Crown Shyness: When Trees Need Personal Space

Caitlin Dempsey


If you’ve ever walked among a cluster of trees or in a forest and looked up towards the sky, you may have noticed a phenomenon where the outstretched branches of one tree don’t touch neighboring tree branches.

This condition is known as “crown shyness”. With crown shyness, the upper branches that form the crowns full-grown trees don’t touch the upper branches of neighboring trees, creating river-like gaps of light in the canopy where the sun shines through.

Crown shyness is most commonly found among trees of the same species and age but it can also occur in heterogenous forests. Crown shyness is also known as canopy disengagement. Canopy disengagement is a natural phenomenon where the canopies of individual trees avoid overlapping leaves and branches with those of adjacent trees. This phenomenon can be found in forests globally.

The opposite of crown shyness in a forest is known as canopy closure.

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Two side by side photos - one on the left shows overlapping branches in a forest, the one of the left shows branches that don't meet from neighboring trees.
The forest on the left is not exhibiting crown shyness. The branches of neighboring trees overlapping. The forest on the right shows tress exhibiting crown shyness with gaps of light between the branches. Photos: (L) Caitlin Dempsey, (R) NPS.

Why does crown shyness happen in trees?

Crown shyness has been studied extensively, but researchers still don’t understand why it happens (MacDonald, 2018).

There have been various theories put forward over the decades as to why crown shy exists in some forests.

Mechanical Damage Theory

One theory is that mechanical abrasion from neighboring trees causes the gaps. As trees growing, colliding branches abrade and more fragile branches are trimmed off (Hastings et al., 2020). As growth continues, the cycle of abrasion and branch removal maintains the gaps.

Crown shyness in trees. Gaps between the tree canopies on Fire Island.  Photo: NPS, public domain.
Crown shyness in trees. Gaps between the tree canopies on Fire Island. Photo: NPS, public domain.

Light Optimization Theory

A different hypothesis proposed that the buds of trees have light receptors to sense when nearing adjacent vegetation and stop growing to avoid getting too close.

The avoidance of growing into neighboring trees is believed to be an adaptive response to maximize access to sunlight while minimizing the harmful effects of competition (Franco, 1988). This theory suggests that crown shyness is a phototropic response, where trees grow towards the most abundant light source to maximize photosynthesis. The phenomenon is seen as a strategy for individual trees to capture and utilize light most efficiently.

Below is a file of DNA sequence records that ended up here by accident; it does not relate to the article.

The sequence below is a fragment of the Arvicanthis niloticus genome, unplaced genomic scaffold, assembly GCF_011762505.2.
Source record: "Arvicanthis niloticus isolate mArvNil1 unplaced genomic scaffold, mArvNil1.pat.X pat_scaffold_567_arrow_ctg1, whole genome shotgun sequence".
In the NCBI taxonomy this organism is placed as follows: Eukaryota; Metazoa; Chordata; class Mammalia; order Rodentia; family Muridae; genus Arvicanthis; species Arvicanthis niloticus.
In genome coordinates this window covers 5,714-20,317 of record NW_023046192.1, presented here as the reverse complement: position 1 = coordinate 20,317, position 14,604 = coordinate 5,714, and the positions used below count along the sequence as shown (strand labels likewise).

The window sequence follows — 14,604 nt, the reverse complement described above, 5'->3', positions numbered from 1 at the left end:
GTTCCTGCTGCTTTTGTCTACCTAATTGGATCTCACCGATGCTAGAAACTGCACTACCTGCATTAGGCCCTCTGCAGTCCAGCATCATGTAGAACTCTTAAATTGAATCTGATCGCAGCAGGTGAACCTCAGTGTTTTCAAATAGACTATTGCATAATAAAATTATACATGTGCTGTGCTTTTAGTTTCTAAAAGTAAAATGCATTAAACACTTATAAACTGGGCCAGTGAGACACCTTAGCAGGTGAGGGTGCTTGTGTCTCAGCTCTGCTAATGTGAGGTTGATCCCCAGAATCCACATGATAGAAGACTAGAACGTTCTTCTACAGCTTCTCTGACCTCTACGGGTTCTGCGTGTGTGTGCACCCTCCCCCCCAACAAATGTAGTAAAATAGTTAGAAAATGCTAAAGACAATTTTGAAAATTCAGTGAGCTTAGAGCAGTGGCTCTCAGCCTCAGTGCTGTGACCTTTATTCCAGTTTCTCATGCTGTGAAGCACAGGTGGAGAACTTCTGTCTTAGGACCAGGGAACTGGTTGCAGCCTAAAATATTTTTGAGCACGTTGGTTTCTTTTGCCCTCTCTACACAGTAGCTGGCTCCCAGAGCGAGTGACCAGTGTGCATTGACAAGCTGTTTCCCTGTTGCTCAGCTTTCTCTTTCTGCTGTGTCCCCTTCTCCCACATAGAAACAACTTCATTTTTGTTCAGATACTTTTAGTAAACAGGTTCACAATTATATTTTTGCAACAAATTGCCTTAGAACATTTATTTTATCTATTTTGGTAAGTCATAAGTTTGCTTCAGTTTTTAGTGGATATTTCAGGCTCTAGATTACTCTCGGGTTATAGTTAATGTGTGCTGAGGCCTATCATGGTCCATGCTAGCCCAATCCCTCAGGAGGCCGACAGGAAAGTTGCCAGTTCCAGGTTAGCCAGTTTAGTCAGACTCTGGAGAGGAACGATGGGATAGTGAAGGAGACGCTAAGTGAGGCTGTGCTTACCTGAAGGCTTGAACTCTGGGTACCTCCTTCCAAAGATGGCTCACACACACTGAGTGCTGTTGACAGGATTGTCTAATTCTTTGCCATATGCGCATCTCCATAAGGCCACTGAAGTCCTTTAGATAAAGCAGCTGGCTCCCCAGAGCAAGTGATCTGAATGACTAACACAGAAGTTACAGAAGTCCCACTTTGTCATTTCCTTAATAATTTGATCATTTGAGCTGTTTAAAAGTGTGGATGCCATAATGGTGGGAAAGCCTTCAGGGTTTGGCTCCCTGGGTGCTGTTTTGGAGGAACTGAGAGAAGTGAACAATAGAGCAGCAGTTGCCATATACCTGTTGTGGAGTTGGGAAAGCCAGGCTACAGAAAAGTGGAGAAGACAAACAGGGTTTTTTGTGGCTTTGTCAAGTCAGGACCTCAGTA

Insect and Disease Avoidance

The third prevailing theory argues that crown shyness serves as a defense mechanism against the spread of disease and pests. By avoiding physical contact, trees minimize the risk of having pathogens or parasites transfer to that tree fromadjacent trees.

Benefits of crown shyness in forests

The gaps created by crown shyness allows better sunlight penetration down tot the forest floor. The greater amount of sunlight enhances the forest understory’s ability to support various plant species through photosynthesis, the process by which plants convert sunlight to sugars. This can lead to higher levels of biodiversity within the forest, creating a more resilient ecosystem.

Watch: Crown Shyness – When Trees Need Personal Space


Franco, M. (1986). The influence of neighbours on the growth of modular organisms with an example from trees. Philosophical Transactions of the Royal Society of London. B, Biological Sciences313(1159), 209-225.

Hastings, J. H., Ollinger, S. V., Ouimette, A. P., Sanders-DeMott, R., Palace, M. W., Ducey, M. J., … & Orwig, D. A. (2020). Tree Species Traits Determine the Success of LiDAR-Based Crown Mapping in a Mixed Temperate Forest. Remote Sensing12(2), 309.

MacDonald, J. (2018, August 25). The Mysteries of Crown Shyness. JStor Daily.


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About the author
Caitlin Dempsey
Caitlin Dempsey is the editor of Geography Realm and holds a master's degree in Geography from UCLA as well as a Master of Library and Information Science (MLIS) from SJSU.